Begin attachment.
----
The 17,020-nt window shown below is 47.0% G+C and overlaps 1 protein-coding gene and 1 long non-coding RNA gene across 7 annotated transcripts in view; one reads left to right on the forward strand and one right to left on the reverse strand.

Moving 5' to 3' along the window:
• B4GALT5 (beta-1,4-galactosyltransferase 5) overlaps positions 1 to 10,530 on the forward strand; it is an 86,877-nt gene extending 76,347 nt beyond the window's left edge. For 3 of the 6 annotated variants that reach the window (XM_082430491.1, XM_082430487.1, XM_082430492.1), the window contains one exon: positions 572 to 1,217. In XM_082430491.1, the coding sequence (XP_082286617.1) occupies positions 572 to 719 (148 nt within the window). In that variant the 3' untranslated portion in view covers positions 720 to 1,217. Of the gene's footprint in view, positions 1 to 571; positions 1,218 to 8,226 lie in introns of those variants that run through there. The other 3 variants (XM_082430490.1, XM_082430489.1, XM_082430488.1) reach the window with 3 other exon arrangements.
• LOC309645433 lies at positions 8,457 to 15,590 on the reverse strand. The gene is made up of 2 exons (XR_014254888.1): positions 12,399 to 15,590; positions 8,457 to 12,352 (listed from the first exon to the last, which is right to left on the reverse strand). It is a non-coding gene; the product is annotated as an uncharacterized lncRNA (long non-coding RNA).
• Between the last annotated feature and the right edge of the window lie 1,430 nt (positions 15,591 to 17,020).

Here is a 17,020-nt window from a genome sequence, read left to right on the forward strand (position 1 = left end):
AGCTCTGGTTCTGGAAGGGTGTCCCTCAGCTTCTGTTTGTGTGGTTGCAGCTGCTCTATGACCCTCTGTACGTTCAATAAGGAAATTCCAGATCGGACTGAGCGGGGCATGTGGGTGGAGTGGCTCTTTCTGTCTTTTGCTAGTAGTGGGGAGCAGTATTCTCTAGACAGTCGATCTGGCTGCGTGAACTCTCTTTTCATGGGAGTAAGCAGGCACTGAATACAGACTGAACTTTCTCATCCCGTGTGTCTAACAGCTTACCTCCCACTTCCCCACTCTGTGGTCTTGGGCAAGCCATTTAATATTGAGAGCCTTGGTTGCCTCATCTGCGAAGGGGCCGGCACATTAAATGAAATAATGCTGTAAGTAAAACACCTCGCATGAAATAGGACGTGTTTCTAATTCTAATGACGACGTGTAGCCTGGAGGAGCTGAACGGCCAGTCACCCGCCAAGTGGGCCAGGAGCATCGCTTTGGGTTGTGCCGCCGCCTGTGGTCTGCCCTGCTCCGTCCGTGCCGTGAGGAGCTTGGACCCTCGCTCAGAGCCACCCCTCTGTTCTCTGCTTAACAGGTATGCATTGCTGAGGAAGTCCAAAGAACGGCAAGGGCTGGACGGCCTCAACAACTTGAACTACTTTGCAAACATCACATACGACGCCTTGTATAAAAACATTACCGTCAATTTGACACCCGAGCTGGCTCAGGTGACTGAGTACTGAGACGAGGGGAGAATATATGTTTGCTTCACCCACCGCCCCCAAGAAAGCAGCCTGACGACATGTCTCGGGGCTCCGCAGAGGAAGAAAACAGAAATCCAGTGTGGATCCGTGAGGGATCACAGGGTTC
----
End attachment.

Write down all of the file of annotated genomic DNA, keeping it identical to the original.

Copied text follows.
The 17,020-nt window shown below is 47.0% G+C and overlaps 1 protein-coding gene and 1 long non-coding RNA gene across 7 annotated transcripts in view; one reads left to right on the forward strand and one right to left on the reverse strand.

Moving 5' to 3' along the window:
• B4GALT5 (beta-1,4-galactosyltransferase 5) overlaps positions 1 to 10,530 on the forward strand; it is an 86,877-nt gene extending 76,347 nt beyond the window's left edge. For 3 of the 6 annotated variants that reach the window (XM_082430491.1, XM_082430487.1, XM_082430492.1), the window contains one exon: positions 572 to 1,217. In XM_082430491.1, the coding sequence (XP_082286617.1) occupies positions 572 to 719 (148 nt within the window). In that variant the 3' untranslated portion in view covers positions 720 to 1,217. Of the gene's footprint in view, positions 1 to 571; positions 1,218 to 8,226 lie in introns of those variants that run through there. The other 3 variants (XM_082430490.1, XM_082430489.1, XM_082430488.1) reach the window with 3 other exon arrangements.
• LOC309645433 lies at positions 8,457 to 15,590 on the reverse strand. The gene is made up of 2 exons (XR_014254888.1): positions 12,399 to 15,590; positions 8,457 to 12,352 (listed from the first exon to the last, which is right to left on the reverse strand). It is a non-coding gene; the product is annotated as an uncharacterized lncRNA (long non-coding RNA).
• Between the last annotated feature and the right edge of the window lie 1,430 nt (positions 15,591 to 17,020).

Here is a 17,020-nt window from a genome sequence, read left to right on the forward strand (position 1 = left end):
AGCTCTGGTTCTGGAAGGGTGTCCCTCAGCTTCTGTTTGTGTGGTTGCAGCTGCTCTATGACCCTCTGTACGTTCAATAAGGAAATTCCAGATCGGACTGAGCGGGGCATGTGGGTGGAGTGGCTCTTTCTGTCTTTTGCTAGTAGTGGGGAGCAGTATTCTCTAGACAGTCGATCTGGCTGCGTGAACTCTCTTTTCATGGGAGTAAGCAGGCACTGAATACAGACTGAACTTTCTCATCCCGTGTGTCTAACAGCTTACCTCCCACTTCCCCACTCTGTGGTCTTGGGCAAGCCATTTAATATTGAGAGCCTTGGTTGCCTCATCTGCGAAGGGGCCGGCACATTAAATGAAATAATGCTGTAAGTAAAACACCTCGCATGAAATAGGACGTGTTTCTAATTCTAATGACGACGTGTAGCCTGGAGGAGCTGAACGGCCAGTCACCCGCCAAGTGGGCCAGGAGCATCGCTTTGGGTTGTGCCGCCGCCTGTGGTCTGCCCTGCTCCGTCCGTGCCGTGAGGAGCTTGGACCCTCGCTCAGAGCCACCCCTCTGTTCTCTGCTTAACAGGTATGCATTGCTGAGGAAGTCCAAAGAACGGCAAGGGCTGGACGGCCTCAACAACTTGAACTACTTTGCAAACATCACATACGACGCCTTGTATAAAAACATTACCGTCAATTTGACACCCGAGCTGGCTCAGGTGACTGAGTACTGAGACGAGGGGAGAATATATGTTTGCTTCACCCACCGCCCCCAAGAAAGCAGCCTGACGACATGTCTCGGGGCTCCGCAGAGGAAGAAAACAGAAATCCAGTGTGGATCCGTGAGGGATCACAGGGTTC